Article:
Starting at the top of the Toshiba Portege Z830, we have arguably its weakest link: the Intel Core i3-2367M. This processor may be Sandy Bridge hardware, but the anemic 1.4GHz clock speed on the two cores is pretty brutal, and the lack of Turbo Boost (a feature reserved for i5 and i7 processors) only exacerbates things. For basic netbook-style tasks it should still be perfectly fine, but I'll say it right now: anyone interested in the Portege Z830 would do well to wait and upgrade to an i5-equipped unit at least.

Toshiba includes 2GB of DDR3 soldered to the motherboard as well as an expandable 2GB of DDR3-1333. The problem is the Portege Z830 is difficult to get inside of without feeling like you're going to damage it, but on the flipside a cumulative 4GB of DDR3 should be more than adequate for the tasks this notebook is intended for, and this model will likely be throttled by CPU performance long before that memory becomes an issue.

As part of Intel's ultrabook initiative, Toshiba includes a generous 128GB mSATA SSD. Unfortunately, it's not a particularly fast one, rated for just a peak 180MB/sec on reads and 70MB/sec on writes, and using Toshiba's own controller and MLC NAND. So if you were concerned about that 3Gbps interface, rest assured this drive will never saturate it. On the flipside, 128GB of flash (even a comparatively slow SSD) is still a big improvement on a mechanical drive of the same capacity, and the Portege Z830 definitely feels snappier for it.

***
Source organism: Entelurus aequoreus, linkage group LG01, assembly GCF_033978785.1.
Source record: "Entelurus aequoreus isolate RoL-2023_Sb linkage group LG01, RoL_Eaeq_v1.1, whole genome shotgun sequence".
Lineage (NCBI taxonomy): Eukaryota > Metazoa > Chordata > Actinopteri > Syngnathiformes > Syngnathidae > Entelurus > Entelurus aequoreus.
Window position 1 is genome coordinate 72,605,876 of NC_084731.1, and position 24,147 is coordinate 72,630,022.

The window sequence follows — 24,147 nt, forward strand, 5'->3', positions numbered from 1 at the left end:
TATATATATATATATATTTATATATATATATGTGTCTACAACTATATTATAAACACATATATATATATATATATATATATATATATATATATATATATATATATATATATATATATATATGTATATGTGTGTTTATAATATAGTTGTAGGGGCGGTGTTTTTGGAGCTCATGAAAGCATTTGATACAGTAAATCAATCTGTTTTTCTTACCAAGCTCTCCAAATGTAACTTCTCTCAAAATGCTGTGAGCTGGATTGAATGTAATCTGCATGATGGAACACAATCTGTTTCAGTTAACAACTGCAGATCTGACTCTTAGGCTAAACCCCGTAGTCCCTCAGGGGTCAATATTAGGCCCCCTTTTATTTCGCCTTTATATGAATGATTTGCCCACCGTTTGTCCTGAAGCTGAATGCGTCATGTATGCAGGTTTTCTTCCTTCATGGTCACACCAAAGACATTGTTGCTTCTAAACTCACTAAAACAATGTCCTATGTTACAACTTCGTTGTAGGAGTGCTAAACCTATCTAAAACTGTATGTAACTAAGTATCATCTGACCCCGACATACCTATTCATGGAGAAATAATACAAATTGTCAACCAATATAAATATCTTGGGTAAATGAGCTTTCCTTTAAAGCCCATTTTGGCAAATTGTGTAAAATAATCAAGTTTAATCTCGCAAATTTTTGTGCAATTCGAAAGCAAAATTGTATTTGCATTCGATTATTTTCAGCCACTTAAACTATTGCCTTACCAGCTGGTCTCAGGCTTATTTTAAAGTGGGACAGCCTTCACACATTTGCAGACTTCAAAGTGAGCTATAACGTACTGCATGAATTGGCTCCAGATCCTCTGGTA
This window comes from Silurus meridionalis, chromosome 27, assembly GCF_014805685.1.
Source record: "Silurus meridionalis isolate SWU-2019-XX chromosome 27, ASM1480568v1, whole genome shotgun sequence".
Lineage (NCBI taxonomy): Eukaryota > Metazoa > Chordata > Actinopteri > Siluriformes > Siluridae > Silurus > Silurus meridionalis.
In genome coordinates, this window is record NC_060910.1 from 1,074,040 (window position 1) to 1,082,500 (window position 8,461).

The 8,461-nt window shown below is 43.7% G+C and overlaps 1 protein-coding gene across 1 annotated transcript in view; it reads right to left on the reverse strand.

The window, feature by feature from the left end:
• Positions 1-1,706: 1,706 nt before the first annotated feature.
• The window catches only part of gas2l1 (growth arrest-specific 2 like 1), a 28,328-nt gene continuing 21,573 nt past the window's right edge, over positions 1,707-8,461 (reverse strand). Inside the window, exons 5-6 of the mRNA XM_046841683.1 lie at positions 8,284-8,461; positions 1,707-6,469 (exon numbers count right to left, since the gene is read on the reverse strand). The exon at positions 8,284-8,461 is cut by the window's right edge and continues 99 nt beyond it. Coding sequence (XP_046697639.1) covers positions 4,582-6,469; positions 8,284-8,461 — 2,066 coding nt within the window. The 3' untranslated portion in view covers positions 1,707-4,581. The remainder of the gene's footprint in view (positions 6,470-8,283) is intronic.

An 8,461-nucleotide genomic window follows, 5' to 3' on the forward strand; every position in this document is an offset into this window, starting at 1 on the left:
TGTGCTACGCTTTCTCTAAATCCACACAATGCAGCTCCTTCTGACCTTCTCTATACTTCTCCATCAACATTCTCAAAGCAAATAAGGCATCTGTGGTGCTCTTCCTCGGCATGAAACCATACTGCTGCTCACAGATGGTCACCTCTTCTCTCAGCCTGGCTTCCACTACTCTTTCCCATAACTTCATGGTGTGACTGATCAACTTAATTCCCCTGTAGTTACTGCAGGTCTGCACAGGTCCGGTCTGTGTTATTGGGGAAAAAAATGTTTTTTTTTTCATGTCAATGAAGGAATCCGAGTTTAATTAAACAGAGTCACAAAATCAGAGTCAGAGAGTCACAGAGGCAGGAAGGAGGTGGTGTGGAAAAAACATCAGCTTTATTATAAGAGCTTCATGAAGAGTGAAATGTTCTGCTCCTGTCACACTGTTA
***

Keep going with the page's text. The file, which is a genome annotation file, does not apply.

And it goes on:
The one place ultrabooks seem to be succeeding where Apple keeps dropping the ball is connectivity. Apple's willing to sacrifice connectivity by tapering the MacBook Air, making the notebook look slimmer than it really is as a result of the wedge shape. Meanwhile, Toshiba outfits the Z830 with a pair of USB 2.0 ports, a single USB 3.0 port, headphone and microphone jacks, and HDMI and VGA output; Toshiba even keeps a dedicated Ethernet port in the mix. Thunderbolt may have potential, but USB 3.0 is here right now, and it's a lot cheaper to boot.

The Toshiba Portege Z835 is No Sliver Queen
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  • r3loaded - Wednesday, November 16, 2011 - link